Selfie safety: keeping your security picture perfect

Selfie safety: keeping your security picture perfect

Ignore the banner image of the man taking a likely ill-advised selfie in the front of his car for now, because there’s fresh trouble brewing in photo filter land.

If you’re going to take selfies – and let’s face it, you probably will – it seems the latest “don’t do it like this” involves not revealing your fingerprints when flashing a peace sign. The reason? Researchers in Japan have warned that this information could be swiped and put to bad use. Before you start to panic, the good news is that this isn’t something that can be done easily – the chance of grabbing a high resolution shot of some fingerprints in a random selfie is low and you’d still need access to the device making use of said biometrics (like a phone) for this to be of any use to an attacker.

Thing is, there’s a whole bunch of other potentially dangerous situations you should probably avoid when taking a #nofilter picture, and most of these are of way more concern than your fingerprints. Some of the below, you may have already considered – and a few may be new to you. A couple of these may not even really qualify as selfies, but they’re still bad ideas and it won’t hurt to keep them in mind. Behold, the list of #selfiedoom:

1. Easily identifiable imagery in your photo

It may be that you’re not comfortable revealing your location on Instagram or Facebook, which is fine. You’ve taken precautions. You’ve switched off all the geotagging and location features across your social networks, but then blew it by taking a picture in your kitchen with Big Ben waving at you from outside the window. Or maybe you have friends over and they’re busy sending geotagged tweets from your balcony about how cool your new place is. Local shop receipts with addresses sitting on the table? A reflection of a suitcase with your address on the tag?

All of these things can be solved in advance by taking a few precautions and hiding what you don’t want on display (or just closing the window).

You may also have to ban non co-operative friends from your house, but we can’t really help with that one.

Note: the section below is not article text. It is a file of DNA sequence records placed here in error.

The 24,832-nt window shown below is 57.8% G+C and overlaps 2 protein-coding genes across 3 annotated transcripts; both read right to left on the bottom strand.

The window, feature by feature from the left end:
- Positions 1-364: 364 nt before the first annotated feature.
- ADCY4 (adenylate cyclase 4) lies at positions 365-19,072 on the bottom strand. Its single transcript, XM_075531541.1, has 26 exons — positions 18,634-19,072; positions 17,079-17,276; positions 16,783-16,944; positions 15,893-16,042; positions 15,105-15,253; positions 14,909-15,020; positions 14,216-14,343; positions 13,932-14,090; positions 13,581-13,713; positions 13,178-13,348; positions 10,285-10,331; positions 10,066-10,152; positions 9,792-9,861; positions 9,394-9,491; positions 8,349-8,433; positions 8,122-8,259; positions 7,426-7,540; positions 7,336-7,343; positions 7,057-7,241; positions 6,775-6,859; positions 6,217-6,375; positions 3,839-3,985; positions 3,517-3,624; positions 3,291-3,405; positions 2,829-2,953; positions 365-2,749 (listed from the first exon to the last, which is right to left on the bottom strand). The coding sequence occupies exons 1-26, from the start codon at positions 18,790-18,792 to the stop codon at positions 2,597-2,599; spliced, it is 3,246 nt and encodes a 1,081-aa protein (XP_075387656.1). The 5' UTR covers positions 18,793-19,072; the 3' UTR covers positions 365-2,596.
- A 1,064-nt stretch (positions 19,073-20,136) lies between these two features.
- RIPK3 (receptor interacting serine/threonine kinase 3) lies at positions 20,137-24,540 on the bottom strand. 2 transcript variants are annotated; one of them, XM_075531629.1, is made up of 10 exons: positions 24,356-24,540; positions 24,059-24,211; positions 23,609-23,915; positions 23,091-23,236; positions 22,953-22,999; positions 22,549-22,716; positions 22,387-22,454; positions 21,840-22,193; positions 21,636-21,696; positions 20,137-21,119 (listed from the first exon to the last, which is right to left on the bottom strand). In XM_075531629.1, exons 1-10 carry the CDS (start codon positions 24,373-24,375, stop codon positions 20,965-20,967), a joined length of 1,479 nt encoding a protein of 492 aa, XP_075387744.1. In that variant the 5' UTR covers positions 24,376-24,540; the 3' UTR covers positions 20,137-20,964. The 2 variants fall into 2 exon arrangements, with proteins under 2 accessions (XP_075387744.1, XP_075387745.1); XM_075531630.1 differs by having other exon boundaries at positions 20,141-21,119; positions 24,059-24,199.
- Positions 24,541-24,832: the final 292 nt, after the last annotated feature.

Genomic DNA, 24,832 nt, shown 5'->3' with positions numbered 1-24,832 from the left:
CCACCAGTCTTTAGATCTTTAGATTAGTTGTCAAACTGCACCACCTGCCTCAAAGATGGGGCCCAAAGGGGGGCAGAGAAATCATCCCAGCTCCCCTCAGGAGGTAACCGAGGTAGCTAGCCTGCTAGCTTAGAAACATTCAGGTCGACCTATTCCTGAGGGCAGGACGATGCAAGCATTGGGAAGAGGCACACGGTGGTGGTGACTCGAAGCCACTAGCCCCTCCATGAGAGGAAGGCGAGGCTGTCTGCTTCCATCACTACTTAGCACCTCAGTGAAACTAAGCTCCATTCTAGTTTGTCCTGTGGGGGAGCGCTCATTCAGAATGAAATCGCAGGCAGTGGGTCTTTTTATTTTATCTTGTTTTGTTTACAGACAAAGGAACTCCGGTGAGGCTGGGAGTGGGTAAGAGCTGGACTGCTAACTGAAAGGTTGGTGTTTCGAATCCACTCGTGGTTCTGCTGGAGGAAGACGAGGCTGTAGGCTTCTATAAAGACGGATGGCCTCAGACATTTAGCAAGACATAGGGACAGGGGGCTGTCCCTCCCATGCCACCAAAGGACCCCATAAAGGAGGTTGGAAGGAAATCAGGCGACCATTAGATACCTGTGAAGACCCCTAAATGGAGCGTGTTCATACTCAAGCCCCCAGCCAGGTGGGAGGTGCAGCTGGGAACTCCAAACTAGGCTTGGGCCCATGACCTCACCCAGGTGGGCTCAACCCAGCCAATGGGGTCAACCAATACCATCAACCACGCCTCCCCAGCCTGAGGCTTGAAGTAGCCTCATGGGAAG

2. Selfies with credit cards/plane tickets/bills/everything else

For whatever reason, pictures like these tend to be very popular on Twitter – there’s no end of ill advised credit card closeups and other personal information thrown up on a daily basis.

Bad people can do all sorts of things with this information and none of it tends to be particularly good for the individual waving the item around (say goodbye to $80,000 in 30 seconds or less).

3. Safety first

Spatial awareness is a wonderful thing, but all too often people forget about it at the worst possible moment in their quest to get the right shot. High up? Railings. Low down? Train tracks. Museum? Oh, no. Places you’re not supposed to be taking selfies in and you did and now everything has gone horribly wrong? You bet.

This is a very big problem, with extremely serious consequences for anybody not paying attention.

4. Malware selfies

This hasn’t really taken off, but there are Android Trojans out there which will ask a victim to take a selfie holding some form of personal identification. Ensure your mobile device is securely protected, don’t allow installs from unknown sources and always read the reviews for any new app on Google Play to minimize your chances of accidental infection.

One way or another, selfies are here to stay and will likely work their way into security solutions in the future. For now, think before you set up your perfect shot and have a safe, free from disaster selfie session.


Christopher Boyd


Christopher Boyd

Former Director of Research at FaceTime Security Labs. He has a very particular set of skills. Skills that make him a nightmare for threats like you.